Since the restoration of independence, Azerbaijan has gone from strength to strength. Under the visionary leadership of President Ilham Aliyev, Azerbaijan is now economically dynamic, politically stable, and an important geopolitical power. It is the biggest economy in the South Caucasus, and one of the biggest in the whole of the former Soviet Union. International investors have been attracted by the country’s business climate, and Azerbaijan is the centerpiece of the Caspian oil and gas developments, vital for global energy security, as well as other regional mega-projects.
Our values have seen us through hard times, even in very recent months. Just this past autumn, Azerbaijan liberated its territories from Armenia’s nearly 30-year-long, illegal, U.N.-condemned occupation. This will allow for over a million forcibly displaced Azerbaijanis to finally return home. We now begin the process of rebuilding and returning, and with peace finally achieved, the strength and vitality of our independence, and the values that led us there, are strong and invigorated, ready to take on the challenges of a new decade, in all their complexity.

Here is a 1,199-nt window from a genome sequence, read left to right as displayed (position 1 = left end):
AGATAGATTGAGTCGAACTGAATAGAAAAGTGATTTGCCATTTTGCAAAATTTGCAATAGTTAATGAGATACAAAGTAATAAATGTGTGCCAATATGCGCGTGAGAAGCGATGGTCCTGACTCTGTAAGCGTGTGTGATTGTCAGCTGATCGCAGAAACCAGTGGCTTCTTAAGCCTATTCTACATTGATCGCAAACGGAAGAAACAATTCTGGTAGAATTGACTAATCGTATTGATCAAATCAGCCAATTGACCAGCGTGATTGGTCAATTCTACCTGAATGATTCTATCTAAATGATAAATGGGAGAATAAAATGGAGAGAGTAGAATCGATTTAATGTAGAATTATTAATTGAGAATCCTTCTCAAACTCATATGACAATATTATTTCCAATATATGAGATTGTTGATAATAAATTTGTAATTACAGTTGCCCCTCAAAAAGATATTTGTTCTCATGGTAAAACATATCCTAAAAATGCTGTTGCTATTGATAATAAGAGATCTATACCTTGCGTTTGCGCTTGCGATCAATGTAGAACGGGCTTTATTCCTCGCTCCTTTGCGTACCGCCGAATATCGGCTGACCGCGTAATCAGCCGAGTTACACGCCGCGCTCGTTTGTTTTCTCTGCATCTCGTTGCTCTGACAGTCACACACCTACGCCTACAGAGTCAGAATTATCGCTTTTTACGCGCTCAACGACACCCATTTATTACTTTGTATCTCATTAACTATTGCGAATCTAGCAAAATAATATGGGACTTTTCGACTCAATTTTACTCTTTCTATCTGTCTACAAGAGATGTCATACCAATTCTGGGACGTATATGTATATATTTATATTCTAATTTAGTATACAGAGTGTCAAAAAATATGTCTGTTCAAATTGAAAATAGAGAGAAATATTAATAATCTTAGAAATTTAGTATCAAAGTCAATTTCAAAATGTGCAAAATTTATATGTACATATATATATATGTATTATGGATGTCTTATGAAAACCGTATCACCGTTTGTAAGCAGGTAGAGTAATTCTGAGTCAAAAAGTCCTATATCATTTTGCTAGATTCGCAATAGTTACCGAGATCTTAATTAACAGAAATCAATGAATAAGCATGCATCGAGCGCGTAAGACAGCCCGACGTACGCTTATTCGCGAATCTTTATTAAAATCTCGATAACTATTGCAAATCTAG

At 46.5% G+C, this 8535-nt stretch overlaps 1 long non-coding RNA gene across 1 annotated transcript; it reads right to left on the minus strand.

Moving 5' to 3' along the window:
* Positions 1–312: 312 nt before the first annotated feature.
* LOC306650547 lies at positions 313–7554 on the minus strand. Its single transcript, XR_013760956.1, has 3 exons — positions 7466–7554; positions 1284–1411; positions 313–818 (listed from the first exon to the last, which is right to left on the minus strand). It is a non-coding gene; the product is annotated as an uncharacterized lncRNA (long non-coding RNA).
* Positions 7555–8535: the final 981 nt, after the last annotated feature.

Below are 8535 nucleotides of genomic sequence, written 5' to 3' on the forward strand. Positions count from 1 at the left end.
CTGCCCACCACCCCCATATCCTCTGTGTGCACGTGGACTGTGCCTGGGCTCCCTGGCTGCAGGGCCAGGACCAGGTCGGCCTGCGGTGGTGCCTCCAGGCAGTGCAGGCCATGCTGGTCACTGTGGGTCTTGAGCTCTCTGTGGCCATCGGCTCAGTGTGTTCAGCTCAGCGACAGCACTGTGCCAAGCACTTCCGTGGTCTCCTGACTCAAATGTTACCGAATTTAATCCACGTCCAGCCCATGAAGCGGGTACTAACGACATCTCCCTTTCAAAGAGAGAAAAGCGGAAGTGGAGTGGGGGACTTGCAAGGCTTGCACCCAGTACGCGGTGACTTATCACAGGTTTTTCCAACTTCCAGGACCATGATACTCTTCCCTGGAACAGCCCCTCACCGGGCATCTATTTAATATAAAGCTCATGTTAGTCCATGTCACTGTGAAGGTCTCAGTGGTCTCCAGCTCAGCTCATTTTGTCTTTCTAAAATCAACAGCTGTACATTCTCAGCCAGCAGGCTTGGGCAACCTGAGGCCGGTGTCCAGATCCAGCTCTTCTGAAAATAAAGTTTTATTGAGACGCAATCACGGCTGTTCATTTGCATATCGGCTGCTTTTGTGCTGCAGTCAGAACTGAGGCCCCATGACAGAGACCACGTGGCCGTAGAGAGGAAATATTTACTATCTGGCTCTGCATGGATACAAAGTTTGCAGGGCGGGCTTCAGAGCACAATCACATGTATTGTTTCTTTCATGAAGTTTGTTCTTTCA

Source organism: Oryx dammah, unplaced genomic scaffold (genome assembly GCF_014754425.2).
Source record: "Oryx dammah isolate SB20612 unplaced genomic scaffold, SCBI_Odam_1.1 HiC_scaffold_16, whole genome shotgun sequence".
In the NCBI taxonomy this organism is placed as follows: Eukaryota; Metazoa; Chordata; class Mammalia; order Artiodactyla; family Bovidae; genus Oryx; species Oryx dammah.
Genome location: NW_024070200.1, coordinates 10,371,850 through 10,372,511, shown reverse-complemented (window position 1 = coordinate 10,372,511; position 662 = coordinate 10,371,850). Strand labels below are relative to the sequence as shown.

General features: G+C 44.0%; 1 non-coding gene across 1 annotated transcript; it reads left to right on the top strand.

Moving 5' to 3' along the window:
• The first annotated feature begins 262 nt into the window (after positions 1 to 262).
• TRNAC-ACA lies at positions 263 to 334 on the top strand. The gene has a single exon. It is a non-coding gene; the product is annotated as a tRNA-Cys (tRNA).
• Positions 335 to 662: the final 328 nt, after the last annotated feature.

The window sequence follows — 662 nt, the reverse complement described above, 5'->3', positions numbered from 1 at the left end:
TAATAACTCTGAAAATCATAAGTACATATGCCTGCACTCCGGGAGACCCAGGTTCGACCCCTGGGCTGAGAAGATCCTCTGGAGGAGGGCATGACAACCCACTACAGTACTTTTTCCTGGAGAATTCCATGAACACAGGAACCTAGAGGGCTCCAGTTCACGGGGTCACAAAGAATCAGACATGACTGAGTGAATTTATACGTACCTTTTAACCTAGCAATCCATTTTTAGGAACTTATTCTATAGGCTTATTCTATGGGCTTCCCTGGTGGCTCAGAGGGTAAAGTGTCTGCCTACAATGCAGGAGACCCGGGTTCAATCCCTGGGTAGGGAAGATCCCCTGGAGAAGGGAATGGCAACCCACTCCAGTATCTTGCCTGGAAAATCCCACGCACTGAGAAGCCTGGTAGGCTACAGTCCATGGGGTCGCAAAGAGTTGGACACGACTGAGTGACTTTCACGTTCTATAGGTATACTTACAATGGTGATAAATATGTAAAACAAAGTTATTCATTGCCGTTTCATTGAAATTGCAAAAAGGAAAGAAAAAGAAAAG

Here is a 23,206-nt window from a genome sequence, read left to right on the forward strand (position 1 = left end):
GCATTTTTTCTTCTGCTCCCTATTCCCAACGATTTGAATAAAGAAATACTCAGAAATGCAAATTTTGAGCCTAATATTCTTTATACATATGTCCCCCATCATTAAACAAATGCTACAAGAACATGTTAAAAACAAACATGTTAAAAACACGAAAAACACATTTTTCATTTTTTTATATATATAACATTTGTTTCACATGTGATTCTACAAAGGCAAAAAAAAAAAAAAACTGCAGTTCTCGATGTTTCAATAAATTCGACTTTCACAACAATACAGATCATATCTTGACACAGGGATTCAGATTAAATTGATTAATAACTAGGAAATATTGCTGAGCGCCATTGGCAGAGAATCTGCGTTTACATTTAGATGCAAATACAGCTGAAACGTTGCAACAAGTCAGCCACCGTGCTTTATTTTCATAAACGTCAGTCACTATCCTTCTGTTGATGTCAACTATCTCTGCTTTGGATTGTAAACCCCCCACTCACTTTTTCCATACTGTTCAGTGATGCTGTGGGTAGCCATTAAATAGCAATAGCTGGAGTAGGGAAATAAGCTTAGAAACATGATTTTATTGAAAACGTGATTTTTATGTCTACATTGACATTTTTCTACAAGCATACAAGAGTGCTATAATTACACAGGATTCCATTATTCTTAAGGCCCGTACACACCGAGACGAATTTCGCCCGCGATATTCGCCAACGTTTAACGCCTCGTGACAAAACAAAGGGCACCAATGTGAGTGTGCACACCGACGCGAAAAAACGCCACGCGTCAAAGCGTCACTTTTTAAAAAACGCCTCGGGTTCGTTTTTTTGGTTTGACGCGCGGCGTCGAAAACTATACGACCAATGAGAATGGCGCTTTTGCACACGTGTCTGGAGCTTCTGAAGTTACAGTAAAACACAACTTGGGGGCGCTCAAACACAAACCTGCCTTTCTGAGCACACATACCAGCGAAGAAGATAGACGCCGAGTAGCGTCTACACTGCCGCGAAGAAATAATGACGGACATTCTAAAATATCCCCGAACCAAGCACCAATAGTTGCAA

Remembering Black January in 2021 is important, not only in memorial of the victims, in recognition of the human tragedy and unthinkable brutality, but especially in the message of perseverance. Today, our entire world faces upheaval, of a kind most of us have not seen in our lifetime. Yet the values that have kept an entire nation strong, despite enduring profound tragedy and hardship, are the same values that can propel our world today, as we endure the uncertainty and tribulations of a truly global pandemic. Today, as we experience such an extreme and lasting interruption from what we know as normal life, it is crucial that we hold close the principles of acceptance and tolerance that have shown throughout time to be the ingredients for survival, recovery, and peace.